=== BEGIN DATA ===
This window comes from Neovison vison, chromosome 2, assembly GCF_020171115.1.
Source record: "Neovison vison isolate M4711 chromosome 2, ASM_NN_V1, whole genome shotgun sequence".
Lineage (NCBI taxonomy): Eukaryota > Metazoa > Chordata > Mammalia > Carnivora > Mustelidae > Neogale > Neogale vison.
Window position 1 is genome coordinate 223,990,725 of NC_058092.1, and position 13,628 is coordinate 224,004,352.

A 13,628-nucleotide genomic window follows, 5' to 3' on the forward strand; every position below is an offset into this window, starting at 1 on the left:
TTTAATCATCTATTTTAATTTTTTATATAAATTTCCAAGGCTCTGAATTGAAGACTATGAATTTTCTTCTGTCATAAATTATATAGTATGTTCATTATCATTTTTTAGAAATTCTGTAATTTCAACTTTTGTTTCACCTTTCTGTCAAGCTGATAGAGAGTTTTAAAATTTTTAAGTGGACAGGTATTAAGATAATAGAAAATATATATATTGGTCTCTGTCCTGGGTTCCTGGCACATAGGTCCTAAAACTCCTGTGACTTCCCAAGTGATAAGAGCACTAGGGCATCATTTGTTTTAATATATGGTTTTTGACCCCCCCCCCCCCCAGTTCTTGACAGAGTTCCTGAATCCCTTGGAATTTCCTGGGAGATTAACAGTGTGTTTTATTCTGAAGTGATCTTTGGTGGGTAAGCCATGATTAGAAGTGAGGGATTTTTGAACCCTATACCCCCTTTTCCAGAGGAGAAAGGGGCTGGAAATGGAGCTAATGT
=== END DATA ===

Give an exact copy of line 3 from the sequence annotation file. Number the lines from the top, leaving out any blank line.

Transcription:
Lineage (NCBI taxonomy): Eukaryota > Metazoa > Chordata > Mammalia > Carnivora > Mustelidae > Neogale > Neogale vison.